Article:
Opposition grows to property tax amendment

08/20/07 Mitch E. Perry
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Trim notices are going out to Pinellas County homeowners this week, but according to published reports, Tampa Bay area taxpayers aren’t going to be getting much relief.

That comes after the Florida Legislature enacted measures this year that were supposed to dramatically reduce stateproperty taxes.

But according to the St. Petersburg Times, even after property tax reform legislation passed this year, the typical savings for homeowners with a homestead exemption in Pasco County amounts to just $34. In Pinellas County, it’s slightly better, at $81.

However, what the Legislature did this year is only half of what is planned. The second part is a constitutional amendment on the ballot next January that would replace the current $25,000 homestead exemption with an exemption based on the percentage of a home’s value.

State budgets would be affected by up to $7 billion over four years. That comes after the damage to cities and counties by tax reform.

Last week in Orlando, a variety of individuals and groups spoke about coming up with a message about why voters should oppose the amendment.

Rich Templin, with the AFL-CIO, said the purpose of that meeting was to bring people together to provide them with information about wha the amendment really does.

Although advocates from education and social service organizations reportedly were present at the meeting, several other people representing such groups did not return WMNF’s phone calls for comment, perhaps in recognition of the sticky political situation any group could find themselves in for arguing against a property tax cut.

Around the same time that a variety of advocates were meeting in Orlando, the annual Florida Leagues of Cities was holding its annual convention.

Gulfport Mayor Mike Yates said that organization needs to get involved.

Every local government has been affected in some way by the mandatory budget cuts. In Hillsborough, 138 jobs will be cut.

However, complaints by local officials in the wake of the Legislature’s actions have not resulted in widespread complaints about programs being cut – with the noted exception locally of public access channels in Pinellas and Hillsborough losing their funding.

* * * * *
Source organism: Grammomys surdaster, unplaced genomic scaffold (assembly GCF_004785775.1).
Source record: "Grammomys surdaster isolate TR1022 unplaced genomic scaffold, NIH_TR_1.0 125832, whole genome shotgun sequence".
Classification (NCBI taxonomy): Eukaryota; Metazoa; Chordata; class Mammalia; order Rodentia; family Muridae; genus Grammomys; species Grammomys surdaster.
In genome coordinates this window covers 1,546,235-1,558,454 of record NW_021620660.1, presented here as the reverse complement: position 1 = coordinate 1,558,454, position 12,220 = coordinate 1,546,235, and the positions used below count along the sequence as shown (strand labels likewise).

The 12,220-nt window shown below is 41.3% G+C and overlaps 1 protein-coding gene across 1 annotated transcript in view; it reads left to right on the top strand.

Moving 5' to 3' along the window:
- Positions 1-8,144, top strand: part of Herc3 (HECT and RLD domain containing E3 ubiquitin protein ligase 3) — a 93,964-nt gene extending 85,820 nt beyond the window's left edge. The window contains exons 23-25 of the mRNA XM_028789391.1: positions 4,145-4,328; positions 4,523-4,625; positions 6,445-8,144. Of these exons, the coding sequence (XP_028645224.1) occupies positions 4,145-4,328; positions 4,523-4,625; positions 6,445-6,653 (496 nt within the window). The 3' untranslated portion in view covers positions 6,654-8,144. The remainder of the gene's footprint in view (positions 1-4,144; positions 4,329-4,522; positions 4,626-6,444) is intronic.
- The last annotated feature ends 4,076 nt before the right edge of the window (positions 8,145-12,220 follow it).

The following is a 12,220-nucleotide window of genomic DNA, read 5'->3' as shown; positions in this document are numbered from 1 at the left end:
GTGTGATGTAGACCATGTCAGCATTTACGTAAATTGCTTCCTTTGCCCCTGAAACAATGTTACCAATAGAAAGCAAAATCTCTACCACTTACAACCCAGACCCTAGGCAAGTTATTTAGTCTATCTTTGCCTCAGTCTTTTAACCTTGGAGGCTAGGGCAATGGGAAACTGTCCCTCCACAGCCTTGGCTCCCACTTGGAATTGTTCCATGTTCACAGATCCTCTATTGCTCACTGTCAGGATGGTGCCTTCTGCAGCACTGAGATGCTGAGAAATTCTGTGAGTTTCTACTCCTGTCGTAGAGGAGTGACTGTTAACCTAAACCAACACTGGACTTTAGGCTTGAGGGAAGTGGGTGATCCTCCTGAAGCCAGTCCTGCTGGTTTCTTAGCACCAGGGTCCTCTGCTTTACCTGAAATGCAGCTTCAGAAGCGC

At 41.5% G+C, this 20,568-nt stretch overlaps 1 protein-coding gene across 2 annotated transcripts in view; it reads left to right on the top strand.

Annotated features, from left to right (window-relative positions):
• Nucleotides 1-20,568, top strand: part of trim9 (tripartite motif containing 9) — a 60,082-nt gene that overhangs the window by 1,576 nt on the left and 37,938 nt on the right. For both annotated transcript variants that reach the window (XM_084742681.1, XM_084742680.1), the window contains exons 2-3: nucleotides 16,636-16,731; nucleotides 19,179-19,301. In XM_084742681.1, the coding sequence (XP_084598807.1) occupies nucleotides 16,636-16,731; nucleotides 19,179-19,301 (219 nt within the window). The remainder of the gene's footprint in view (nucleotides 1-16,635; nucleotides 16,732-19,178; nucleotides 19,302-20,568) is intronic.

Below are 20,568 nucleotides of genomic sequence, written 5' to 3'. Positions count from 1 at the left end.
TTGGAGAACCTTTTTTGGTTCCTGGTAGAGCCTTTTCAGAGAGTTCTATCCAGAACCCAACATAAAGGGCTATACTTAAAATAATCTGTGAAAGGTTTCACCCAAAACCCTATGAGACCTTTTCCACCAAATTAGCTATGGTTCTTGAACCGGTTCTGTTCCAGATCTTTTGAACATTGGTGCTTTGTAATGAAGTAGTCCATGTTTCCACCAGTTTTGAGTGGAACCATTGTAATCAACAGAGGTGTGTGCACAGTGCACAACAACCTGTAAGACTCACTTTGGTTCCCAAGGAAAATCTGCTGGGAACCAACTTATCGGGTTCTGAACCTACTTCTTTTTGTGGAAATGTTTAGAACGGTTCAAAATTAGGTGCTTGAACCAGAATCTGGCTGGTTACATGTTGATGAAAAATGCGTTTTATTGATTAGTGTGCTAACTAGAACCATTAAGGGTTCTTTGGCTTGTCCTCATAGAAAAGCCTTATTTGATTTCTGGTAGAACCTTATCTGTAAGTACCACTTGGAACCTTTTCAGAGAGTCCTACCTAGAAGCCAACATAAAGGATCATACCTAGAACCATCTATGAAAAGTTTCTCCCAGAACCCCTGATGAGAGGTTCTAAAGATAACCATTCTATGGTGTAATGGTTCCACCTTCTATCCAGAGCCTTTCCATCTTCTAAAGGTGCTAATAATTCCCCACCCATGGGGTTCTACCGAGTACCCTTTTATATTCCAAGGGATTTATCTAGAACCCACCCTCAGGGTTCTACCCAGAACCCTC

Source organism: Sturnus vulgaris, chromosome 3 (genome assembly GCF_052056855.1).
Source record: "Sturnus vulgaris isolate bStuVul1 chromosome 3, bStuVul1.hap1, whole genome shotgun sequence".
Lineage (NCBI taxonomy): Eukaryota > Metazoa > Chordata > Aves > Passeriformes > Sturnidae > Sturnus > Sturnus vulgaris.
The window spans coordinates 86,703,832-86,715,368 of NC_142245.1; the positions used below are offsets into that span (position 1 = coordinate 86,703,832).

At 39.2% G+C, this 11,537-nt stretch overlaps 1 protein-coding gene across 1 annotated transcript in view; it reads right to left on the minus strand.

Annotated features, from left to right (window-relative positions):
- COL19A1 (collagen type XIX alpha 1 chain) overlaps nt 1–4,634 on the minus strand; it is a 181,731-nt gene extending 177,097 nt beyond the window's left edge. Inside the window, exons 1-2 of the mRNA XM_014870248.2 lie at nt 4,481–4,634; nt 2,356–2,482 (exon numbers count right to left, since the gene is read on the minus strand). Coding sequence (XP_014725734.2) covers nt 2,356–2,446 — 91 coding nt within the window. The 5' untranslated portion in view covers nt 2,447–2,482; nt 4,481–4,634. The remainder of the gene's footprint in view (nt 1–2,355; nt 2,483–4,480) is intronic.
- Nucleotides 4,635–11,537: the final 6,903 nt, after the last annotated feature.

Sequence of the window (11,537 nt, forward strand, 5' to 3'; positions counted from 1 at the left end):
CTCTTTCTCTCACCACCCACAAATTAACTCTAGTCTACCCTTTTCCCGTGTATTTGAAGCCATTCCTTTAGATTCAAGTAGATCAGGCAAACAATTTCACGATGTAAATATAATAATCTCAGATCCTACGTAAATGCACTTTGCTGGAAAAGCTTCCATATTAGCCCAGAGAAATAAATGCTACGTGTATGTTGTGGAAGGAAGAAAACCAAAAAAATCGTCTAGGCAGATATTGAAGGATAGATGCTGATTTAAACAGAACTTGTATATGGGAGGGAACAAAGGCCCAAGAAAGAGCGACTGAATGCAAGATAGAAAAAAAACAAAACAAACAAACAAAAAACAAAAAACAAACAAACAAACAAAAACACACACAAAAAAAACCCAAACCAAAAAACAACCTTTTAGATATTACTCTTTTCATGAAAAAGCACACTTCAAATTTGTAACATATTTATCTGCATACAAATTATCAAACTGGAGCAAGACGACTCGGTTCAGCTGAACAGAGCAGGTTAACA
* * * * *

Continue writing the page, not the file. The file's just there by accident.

A Tampa Tribune editorial on Monday said “local governments cried long and loud that state-mandated budget cuts would cripple their ability to deliver important services…now off the record, most say the cuts were not so terrible after all.”

The AFL-CIO’s Rich Templin says mosquitoes are a serious problem in Tallahassee. So one of the first things the Leon County government tried to cut was mosquito control.

One of the few elected officials to take umbrage at what the Legislature did with property taxes this year was Eric Hersch, the mayor of Weston, a city in Broward County.

Last Friday, he filed a motion for summary judgment in Leon County, asking the court to schedule a hearing and make a decision before the special session begins next month. Part of his lawsuit claims the January constitutional amendment vote should not be held.

Weston says he believes the Florida League of Cities as a group should oppose the ballot item – but speaking as the rare elected official who has gone to litigation to oppose the property tax reform, he’s not certain if they or any other group want to be seen as being opposed to providing tax relief.

Templin says that the argument over cutting local services vs. reducing property taxes has been a one sided argument so far.

WMNF contacted the Florida League of Counties for a comment on the issue, but we did not receive a call by airtime.

Incidentally, last week the Miami Herald reported that based on newly filed reports, cities and counties spent at least $3 million lobbying the Legislature during the regular session and June special session; their goal: to lessen the blow of property tax cuts and more money for local projects.

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